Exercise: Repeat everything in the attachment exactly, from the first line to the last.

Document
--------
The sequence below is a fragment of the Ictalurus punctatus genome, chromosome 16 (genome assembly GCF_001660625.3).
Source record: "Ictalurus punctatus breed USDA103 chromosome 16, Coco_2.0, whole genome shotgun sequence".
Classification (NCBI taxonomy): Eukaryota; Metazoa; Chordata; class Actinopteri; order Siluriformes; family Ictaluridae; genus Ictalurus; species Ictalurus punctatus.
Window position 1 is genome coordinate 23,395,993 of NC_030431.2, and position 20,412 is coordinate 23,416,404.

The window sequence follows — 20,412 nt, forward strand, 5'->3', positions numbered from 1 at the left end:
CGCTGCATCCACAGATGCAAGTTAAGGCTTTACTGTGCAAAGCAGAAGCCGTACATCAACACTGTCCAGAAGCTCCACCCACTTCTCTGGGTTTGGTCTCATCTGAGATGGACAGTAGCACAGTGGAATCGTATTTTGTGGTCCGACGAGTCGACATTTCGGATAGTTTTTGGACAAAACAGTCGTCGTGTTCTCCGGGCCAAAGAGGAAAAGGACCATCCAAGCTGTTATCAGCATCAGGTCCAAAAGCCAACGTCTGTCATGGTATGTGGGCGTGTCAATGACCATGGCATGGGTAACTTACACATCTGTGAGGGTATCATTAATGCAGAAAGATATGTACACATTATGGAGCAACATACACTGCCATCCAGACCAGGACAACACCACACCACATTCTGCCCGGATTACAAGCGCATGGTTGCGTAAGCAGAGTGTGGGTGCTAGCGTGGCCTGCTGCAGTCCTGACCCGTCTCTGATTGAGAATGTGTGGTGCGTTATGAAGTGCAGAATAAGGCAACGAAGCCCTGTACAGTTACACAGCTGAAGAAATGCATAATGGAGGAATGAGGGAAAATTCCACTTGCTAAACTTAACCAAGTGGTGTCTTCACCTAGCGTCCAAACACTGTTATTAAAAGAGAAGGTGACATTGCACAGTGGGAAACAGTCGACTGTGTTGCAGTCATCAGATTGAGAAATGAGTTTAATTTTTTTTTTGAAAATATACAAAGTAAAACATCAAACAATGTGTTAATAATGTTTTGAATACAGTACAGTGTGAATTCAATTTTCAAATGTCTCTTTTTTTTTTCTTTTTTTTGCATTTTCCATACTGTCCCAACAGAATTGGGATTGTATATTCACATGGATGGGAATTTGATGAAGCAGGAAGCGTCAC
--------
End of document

The sequence below is a fragment of the Ictalurus punctatus genome, chromosome 16 (genome assembly GCF_001660625.3).
Source record: "Ictalurus punctatus breed USDA103 chromosome 16, Coco_2.0, whole genome shotgun sequence".
Classification (NCBI taxonomy): Eukaryota; Metazoa; Chordata; class Actinopteri; order Siluriformes; family Ictaluridae; genus Ictalurus; species Ictalurus punctatus.
Window position 1 is genome coordinate 23,395,993 of NC_030431.2, and position 20,412 is coordinate 23,416,404.

The window sequence follows — 20,412 nt, forward strand, 5'->3', positions numbered from 1 at the left end:
CGCTGCATCCACAGATGCAAGTTAAGGCTTTACTGTGCAAAGCAGAAGCCGTACATCAACACTGTCCAGAAGCTCCACCCACTTCTCTGGGTTTGGTCTCATCTGAGATGGACAGTAGCACAGTGGAATCGTATTTTGTGGTCCGACGAGTCGACATTTCGGATAGTTTTTGGACAAAACAGTCGTCGTGTTCTCCGGGCCAAAGAGGAAAAGGACCATCCAAGCTGTTATCAGCATCAGGTCCAAAAGCCAACGTCTGTCATGGTATGTGGGCGTGTCAATGACCATGGCATGGGTAACTTACACATCTGTGAGGGTATCATTAATGCAGAAAGATATGTACACATTATGGAGCAACATACACTGCCATCCAGACCAGGACAACACCACACCACATTCTGCCCGGATTACAAGCGCATGGTTGCGTAAGCAGAGTGTGGGTGCTAGCGTGGCCTGCTGCAGTCCTGACCCGTCTCTGATTGAGAATGTGTGGTGCGTTATGAAGTGCAGAATAAGGCAACGAAGCCCTGTACAGTTACACAGCTGAAGAAATGCATAATGGAGGAATGAGGGAAAATTCCACTTGCTAAACTTAACCAAGTGGTGTCTTCACCTAGCGTCCAAACACTGTTATTAAAAGAGAAGGTGACATTGCACAGTGGGAAACAGTCGACTGTGTTGCAGTCATCAGATTGAGAAATGAGTTTAATTTTTTTTTTGAAAATATACAAAGTAAAACATCAAACAATGTGTTAATAATGTTTTGAATACAGTACAGTGTGAATTCAATTTTCAAATGTCTCTTTTTTTTTTCTTTTTTTTGCATTTTCCATACTGTCCCAACAGAATTGGGATTGTATATTCACATGGATGGGAATTTGATGAAGCAGGAAGCGTCAC